Client relations for storyboard artists
As with any business relations, maintaining professionalism is always a good idea both in the quality of work and the manner in which you treat others. Below, you'll find guidelines you can refer back to when doing contract or freelance work.
Much of what it takes to make it as a freelancer is a great deal of hustle and maintaining good networking relationships. Keep in mind that you need to provide good value for your services. If clients feel like they get more in return than they pay out by hiring you, they will hire you again and they will refer you to their friends. Keep your clients hot and contact them with mailers or e-mail updates every quarter. Be sure to build a personal network and use it.
Now that you have an awesome portfolio and resume, you can venture out to find work. This actually might be one of the hardest parts of being a storyboard artist. Finding work is a difficult job in itself not to mention all the preparation it takes to become a storyboard artist. Do not fear competition. Just as writers are unique in their style and approach, so too are storyboard artists. Every artist has a unique approach to solving a visual problem. This is precisely what makes them valuable. The more well-trained story artists there are the better our lives will be from the rich stories they create. Learn from each other and be inspired not by your “competition”, but by your fellow brother in this artistic journey you've chosen to take. You may compete for the same jobs with other artists, but that’s no reason to be jealous or bitter. The goal of a “true” artist is growth. A job may offer this, but it’s up to us as individuals to continue our learning. A job may satisfy your bank account, but I have never had a job that satisfies my artistic soul. This is the reason why the brotherhood of artists should be one of support and nurturing. There is plenty of opportunity for us all if we continue to make the best stories possible.
Dealing with Clients
Always get a contract in writing.
Even a signed quote you provide the client can serve as a contract. Be wary of “spec” work. Jobs on “spec” are no-pay gigs that trade present work for the promise of a future payout. More often than not, you will never see any money from these types of jobs.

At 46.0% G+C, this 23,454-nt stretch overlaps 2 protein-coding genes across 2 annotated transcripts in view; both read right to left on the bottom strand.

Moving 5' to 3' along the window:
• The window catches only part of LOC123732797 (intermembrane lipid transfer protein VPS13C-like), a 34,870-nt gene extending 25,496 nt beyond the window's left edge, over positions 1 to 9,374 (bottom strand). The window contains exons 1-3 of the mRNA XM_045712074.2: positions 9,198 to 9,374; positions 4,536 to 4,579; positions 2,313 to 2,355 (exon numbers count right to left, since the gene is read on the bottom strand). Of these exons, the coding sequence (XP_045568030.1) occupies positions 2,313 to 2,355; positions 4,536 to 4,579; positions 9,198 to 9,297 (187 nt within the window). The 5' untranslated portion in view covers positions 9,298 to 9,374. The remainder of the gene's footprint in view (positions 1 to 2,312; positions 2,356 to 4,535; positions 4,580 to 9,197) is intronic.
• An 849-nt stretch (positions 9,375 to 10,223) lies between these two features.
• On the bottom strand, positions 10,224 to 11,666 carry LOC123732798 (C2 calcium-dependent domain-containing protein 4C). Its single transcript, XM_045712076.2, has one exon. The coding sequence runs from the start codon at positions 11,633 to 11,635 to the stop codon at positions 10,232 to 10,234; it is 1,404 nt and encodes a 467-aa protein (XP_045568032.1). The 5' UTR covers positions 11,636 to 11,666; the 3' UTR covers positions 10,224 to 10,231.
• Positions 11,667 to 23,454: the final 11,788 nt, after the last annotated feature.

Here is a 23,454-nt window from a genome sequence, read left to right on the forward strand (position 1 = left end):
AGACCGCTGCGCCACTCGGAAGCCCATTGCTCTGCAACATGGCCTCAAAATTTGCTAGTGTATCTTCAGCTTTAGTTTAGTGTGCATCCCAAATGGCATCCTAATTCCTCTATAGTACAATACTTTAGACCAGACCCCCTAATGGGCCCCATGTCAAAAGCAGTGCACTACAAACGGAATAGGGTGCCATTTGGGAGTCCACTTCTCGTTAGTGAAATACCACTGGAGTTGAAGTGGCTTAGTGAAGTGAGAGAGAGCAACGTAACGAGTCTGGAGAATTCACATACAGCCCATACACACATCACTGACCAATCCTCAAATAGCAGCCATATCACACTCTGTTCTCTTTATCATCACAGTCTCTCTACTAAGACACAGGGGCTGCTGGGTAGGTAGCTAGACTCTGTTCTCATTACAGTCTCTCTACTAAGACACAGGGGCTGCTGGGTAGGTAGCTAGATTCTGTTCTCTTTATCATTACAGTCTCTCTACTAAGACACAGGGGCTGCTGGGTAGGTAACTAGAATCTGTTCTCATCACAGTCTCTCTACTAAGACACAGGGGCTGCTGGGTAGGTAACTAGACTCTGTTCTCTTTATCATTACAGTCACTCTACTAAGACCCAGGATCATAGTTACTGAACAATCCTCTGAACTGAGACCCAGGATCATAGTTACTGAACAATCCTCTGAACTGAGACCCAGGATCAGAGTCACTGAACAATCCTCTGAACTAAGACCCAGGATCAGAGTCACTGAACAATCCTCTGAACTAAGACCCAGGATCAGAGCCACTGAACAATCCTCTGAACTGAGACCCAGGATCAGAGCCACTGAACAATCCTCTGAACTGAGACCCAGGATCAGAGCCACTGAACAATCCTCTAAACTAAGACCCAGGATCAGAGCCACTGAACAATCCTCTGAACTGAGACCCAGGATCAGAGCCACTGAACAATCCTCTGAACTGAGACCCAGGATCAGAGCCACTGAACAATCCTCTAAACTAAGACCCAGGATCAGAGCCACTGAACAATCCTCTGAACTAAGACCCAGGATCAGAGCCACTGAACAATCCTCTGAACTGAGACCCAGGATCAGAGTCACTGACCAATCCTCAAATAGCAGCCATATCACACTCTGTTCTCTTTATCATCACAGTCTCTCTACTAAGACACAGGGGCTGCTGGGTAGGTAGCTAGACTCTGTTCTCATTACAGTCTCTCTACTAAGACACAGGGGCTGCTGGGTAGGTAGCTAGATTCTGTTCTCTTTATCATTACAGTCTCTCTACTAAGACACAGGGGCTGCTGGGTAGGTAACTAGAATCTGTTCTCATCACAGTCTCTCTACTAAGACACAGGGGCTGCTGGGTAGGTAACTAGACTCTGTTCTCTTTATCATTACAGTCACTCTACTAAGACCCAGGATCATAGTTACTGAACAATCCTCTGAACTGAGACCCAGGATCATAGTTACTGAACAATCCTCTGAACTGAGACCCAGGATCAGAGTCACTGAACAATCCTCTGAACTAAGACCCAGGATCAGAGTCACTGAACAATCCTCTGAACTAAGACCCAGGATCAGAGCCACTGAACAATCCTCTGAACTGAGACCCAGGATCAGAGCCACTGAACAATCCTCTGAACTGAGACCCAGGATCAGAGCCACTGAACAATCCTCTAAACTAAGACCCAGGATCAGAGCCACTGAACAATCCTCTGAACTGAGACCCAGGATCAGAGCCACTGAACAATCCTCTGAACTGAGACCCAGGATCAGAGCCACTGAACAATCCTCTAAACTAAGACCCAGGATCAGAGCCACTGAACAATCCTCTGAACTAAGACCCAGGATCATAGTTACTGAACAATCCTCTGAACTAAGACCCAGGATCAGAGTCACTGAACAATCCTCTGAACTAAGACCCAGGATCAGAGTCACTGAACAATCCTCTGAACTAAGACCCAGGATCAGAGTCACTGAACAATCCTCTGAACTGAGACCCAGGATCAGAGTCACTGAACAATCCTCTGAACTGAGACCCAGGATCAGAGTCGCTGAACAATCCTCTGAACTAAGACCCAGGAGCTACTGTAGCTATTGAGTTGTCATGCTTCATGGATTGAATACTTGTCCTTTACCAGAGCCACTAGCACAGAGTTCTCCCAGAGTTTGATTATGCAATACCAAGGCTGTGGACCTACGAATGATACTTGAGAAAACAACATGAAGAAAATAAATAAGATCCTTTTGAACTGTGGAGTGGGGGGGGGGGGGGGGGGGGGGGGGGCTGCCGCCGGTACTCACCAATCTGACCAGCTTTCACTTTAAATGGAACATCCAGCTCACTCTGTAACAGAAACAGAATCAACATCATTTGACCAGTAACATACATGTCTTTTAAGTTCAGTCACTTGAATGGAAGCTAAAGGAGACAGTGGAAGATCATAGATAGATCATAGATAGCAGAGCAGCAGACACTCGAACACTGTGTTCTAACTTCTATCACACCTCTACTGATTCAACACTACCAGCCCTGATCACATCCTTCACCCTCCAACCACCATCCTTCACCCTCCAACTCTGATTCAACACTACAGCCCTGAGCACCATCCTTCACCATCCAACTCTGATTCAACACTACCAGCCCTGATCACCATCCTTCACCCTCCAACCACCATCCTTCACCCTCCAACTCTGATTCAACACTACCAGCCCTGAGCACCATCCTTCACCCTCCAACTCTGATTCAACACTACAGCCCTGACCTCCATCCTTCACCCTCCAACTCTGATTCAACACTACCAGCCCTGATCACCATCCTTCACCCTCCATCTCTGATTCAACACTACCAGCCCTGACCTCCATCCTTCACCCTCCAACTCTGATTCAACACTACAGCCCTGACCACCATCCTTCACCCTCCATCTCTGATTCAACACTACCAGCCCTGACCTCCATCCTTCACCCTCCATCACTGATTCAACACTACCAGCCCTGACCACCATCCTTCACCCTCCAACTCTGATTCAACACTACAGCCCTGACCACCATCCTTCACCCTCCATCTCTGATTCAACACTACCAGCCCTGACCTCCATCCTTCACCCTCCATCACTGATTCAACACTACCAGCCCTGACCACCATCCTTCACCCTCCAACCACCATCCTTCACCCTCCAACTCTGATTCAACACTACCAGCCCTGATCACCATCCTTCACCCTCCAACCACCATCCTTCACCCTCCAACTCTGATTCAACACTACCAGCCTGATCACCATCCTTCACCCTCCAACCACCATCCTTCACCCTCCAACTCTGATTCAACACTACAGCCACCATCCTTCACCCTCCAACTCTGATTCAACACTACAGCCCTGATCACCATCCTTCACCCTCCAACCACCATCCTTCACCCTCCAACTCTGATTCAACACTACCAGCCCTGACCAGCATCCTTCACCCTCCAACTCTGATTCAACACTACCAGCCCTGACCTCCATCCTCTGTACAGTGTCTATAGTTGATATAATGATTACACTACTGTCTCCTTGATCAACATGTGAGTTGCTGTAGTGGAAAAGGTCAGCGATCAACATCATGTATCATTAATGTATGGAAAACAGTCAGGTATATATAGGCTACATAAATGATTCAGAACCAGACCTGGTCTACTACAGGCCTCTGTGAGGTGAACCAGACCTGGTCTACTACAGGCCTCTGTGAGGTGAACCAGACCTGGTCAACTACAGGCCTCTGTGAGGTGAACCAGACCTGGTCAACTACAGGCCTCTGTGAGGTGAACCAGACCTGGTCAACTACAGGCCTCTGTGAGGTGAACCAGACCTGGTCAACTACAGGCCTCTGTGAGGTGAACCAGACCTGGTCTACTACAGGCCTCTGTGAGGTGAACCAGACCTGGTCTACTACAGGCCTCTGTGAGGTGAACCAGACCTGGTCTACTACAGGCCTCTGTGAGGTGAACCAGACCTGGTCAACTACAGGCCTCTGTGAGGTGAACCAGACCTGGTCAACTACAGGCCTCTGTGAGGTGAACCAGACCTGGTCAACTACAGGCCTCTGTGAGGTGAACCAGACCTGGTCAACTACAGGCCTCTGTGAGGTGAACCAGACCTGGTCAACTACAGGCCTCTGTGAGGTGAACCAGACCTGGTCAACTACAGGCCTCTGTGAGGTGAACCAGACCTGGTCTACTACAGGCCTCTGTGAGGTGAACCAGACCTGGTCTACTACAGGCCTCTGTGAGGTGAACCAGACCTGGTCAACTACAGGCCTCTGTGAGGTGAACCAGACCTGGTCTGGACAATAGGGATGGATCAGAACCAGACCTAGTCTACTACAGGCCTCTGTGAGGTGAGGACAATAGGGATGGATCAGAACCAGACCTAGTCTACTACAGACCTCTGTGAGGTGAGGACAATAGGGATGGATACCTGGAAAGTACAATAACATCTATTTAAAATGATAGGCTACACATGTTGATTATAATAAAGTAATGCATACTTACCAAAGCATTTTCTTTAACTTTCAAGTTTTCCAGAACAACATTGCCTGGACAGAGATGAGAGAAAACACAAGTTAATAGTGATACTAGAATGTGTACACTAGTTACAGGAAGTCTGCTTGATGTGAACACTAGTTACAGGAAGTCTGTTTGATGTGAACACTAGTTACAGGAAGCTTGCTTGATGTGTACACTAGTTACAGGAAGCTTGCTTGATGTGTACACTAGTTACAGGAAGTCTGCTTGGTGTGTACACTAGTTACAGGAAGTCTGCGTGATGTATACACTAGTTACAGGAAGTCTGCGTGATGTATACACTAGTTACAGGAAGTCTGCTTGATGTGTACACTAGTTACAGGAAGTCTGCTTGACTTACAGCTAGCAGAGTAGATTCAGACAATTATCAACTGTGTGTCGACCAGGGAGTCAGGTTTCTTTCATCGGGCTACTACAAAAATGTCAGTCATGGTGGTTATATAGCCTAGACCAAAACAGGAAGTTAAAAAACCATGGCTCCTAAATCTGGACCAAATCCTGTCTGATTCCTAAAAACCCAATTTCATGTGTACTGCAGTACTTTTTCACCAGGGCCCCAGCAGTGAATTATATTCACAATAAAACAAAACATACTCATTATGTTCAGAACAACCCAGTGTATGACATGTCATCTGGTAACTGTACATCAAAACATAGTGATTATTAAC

Even a little bit of money is better than working for free, since you know the client is serious by paying something out. Don’t begin any work based on a phone call or in-person meeting. Get every detail in writing and ask the client to sign and confirm a printed document or a PDF document before you begin any work.
Anything not specified in the quote or contract should be an overage charge, and authorized in writing by both parties before any work begins. At the end of the job immediately send an invoice to the client. It is standard practice for clients to pay within 30 days of the finished job called net 30. Keep this in mind and have money reserves on hand, knowing it could take a month before you see the payment arrive. Be professional with your billing and invoicing, as it will reflect on your work and overall customer experience you give the client.
If you find yourself in a situation where the client owes you money or you somehow feel shortchanged, keep your emotions in check.
Emotions are useless in the business world. You gain nothing but damage to your reputation by getting into shouting matches with your client or employer. Maintain your composure at all times and simply state your desires over the phone or by e-mail without the use of threats or harsh words. Contract disputes are what lawyers are for, and they are well worth the money they cost. If the amount of the job is significant, you can hire a lawyer and have them contact the company.
If the contract amount is not significant, assuming you have all the paperwork and you did everything right, you can open a claim in small-claims court. Sometimes though, being burned along the way is a learning experience that will teach you to do things correctly the next time.
For any job over $10,000 (including staff positions), we recommend you hire a lawyer who specializes in contracts and entertainment law to look over the paperwork for you. A qualified lawyer may cost $300-$400 an hour, but can usually look over contracts within a few hours and spare you much heartache down the road should you end up in a dispute. Lawyers working on your side are well worth the money, and in fact might even be able to negotiate higher rates for a particular job.
For more information on payments and invoicing see our guide here.